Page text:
Biomass and estimated production rates of metazoan zooplankton community in a tropical coral reef of Malaysia

Authors

  • Ryota Nakajima,

    Corresponding author
    1. Marine Biodiversity Research Program, Institute of Biogeosciences, Japan Agency for Marine-Earth Science and Technology (JAMSTEC), Kanagawa, Japan
    • Correspondence

      Ryota Nakajima, Marine Biodiversity Research Program, Institute of Biogeosciences, Japan Agency for Marine-Earth Science and Technology (JAMSTEC), 2-15 Natsushima, Yokosuka City, Kanagawa 237-0061, Japan.

      E-mail: nakajimar@jamstec.go.jp

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  • Teruaki Yoshida,

    1. Marine Ecosystem Research Centre, Faculty of Science and Technology, Universiti Kebangsaan Malaysia, Selangor, Malaysia
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  • Bin Haji Ross Othman,

    1. Marine Ecosystem Research Centre, Faculty of Science and Technology, Universiti Kebangsaan Malaysia, Selangor, Malaysia
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  • Tatsuki Toda

    1. Department of Environmental Engineering for Symbiosis, Faculty of Engineering, Soka University, Tokyo, Japan
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Abstract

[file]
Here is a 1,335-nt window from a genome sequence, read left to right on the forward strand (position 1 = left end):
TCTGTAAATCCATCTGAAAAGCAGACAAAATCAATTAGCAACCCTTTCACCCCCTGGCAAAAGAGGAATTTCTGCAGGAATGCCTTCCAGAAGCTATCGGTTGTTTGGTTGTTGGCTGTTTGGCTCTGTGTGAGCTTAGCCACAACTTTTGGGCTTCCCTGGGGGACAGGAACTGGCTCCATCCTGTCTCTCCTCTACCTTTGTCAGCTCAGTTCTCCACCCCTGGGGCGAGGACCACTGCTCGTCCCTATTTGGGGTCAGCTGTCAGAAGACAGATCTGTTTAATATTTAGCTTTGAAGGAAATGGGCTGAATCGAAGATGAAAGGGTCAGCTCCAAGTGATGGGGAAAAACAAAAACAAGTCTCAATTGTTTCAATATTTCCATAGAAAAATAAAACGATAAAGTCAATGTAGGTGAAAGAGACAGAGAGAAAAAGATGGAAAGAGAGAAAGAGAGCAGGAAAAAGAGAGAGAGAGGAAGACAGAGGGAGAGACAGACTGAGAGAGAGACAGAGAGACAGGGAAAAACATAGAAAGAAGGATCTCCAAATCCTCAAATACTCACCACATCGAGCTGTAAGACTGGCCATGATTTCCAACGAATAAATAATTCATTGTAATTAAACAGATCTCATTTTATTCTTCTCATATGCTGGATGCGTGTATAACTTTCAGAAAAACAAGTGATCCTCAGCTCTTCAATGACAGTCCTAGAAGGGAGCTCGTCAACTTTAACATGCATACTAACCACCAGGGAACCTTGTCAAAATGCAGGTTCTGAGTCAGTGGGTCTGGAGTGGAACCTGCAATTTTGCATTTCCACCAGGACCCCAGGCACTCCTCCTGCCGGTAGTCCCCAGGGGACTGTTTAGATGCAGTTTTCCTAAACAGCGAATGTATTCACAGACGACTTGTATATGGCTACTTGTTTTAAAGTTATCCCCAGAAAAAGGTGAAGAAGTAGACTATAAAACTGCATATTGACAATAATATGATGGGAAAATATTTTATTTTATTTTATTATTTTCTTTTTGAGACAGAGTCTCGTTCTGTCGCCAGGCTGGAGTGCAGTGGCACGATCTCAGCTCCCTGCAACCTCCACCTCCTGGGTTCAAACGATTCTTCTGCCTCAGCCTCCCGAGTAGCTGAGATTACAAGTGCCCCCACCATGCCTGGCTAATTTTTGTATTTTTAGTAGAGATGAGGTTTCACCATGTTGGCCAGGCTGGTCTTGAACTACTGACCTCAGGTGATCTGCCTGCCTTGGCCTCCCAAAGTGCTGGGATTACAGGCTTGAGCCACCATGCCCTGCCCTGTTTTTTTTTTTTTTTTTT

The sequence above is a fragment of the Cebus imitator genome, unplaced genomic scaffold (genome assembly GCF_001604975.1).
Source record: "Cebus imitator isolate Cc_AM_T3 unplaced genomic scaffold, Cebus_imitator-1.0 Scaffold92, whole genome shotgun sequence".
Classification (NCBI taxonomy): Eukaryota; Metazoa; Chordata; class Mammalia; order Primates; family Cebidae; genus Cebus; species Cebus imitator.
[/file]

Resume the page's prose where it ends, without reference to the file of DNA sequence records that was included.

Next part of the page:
Quantitative research on composition, biomass and production rates of zooplankton community is crucial to understand the trophic structure in coral reef pelagic ecosystems. In the present study, micro- (35–100 μm) and net- (>100 μm) metazooplankton were investigated in a fringing coral reef at Tioman Island of Malaysia. Sampling was done during the day and night in August and October 2004, and February and June 2005. The mean biomass of total metazooplankton (i.e. micro + net) was 3.42 ± 0.64 mg C·m−3, ranging from 2.32 ± 0.75 mg C·m−3 in October to 3.26 ± 1.77 mg C·m−3 in August. The net-zooplankton biomass exhibited a nocturnal increase from daytime at 131–264% due to the addition of both pelagic and reef-associated zooplankton into the water column. The estimated daily production rates of the total metazooplankton community were on average 1.80 ± 0.57 mg C·m−3·day−1, but this increased to 2.51 ± 1.06 mg C·m−3·day−1 if house production of larvaceans was taken into account. Of the total production rate, the secondary and tertiary production rates were 2.20 ± 1.03 and 0.30 ± 0.06 mg C·m−3·day−1, respectively. We estimated the food requirements of zooplankton in order to examine the trophic structure of the pelagic ecosystem. The secondary production may not be satisfied by phytoplankton alone in the study area and the shortfall may be supplied by other organic sources such as detritus.

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